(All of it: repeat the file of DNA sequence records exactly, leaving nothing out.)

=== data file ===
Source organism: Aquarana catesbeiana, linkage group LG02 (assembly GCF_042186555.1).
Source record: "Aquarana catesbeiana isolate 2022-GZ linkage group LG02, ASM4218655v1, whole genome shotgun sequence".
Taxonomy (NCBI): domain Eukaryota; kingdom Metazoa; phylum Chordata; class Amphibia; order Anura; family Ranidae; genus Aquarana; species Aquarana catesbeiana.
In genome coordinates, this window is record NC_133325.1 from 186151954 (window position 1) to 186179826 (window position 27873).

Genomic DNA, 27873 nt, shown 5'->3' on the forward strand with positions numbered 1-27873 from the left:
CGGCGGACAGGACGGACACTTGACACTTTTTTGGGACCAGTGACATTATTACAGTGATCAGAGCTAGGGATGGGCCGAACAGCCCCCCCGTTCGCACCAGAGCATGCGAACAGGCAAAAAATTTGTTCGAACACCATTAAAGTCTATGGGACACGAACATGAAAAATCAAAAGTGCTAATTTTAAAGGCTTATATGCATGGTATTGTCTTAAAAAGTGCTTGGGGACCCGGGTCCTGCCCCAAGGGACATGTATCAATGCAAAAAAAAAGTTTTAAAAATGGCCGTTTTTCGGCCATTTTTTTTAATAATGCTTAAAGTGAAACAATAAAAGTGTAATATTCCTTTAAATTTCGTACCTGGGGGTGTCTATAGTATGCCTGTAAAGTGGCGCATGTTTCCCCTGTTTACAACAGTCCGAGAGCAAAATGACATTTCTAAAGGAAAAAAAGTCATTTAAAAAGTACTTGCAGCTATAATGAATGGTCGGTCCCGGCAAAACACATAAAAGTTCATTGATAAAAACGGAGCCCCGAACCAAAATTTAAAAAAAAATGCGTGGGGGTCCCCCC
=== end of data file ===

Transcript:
Source organism: Aquarana catesbeiana, linkage group LG02 (assembly GCF_042186555.1).
Source record: "Aquarana catesbeiana isolate 2022-GZ linkage group LG02, ASM4218655v1, whole genome shotgun sequence".
Taxonomy (NCBI): domain Eukaryota; kingdom Metazoa; phylum Chordata; class Amphibia; order Anura; family Ranidae; genus Aquarana; species Aquarana catesbeiana.
In genome coordinates, this window is record NC_133325.1 from 186151954 (window position 1) to 186179826 (window position 27873).

Genomic DNA, 27873 nt, shown 5'->3' on the forward strand with positions numbered 1-27873 from the left:
CGGCGGACAGGACGGACACTTGACACTTTTTTGGGACCAGTGACATTATTACAGTGATCAGAGCTAGGGATGGGCCGAACAGCCCCCCCGTTCGCACCAGAGCATGCGAACAGGCAAAAAATTTGTTCGAACACCATTAAAGTCTATGGGACACGAACATGAAAAATCAAAAGTGCTAATTTTAAAGGCTTATATGCATGGTATTGTCTTAAAAAGTGCTTGGGGACCCGGGTCCTGCCCCAAGGGACATGTATCAATGCAAAAAAAAAGTTTTAAAAATGGCCGTTTTTCGGCCATTTTTTTTAATAATGCTTAAAGTGAAACAATAAAAGTGTAATATTCCTTTAAATTTCGTACCTGGGGGTGTCTATAGTATGCCTGTAAAGTGGCGCATGTTTCCCCTGTTTACAACAGTCCGAGAGCAAAATGACATTTCTAAAGGAAAAAAAGTCATTTAAAAAGTACTTGCAGCTATAATGAATGGTCGGTCCCGGCAAAACACATAAAAGTTCATTGATAAAAACGGAGCCCCGAACCAAAATTTAAAAAAAAATGCGTGGGGGTCCCCCC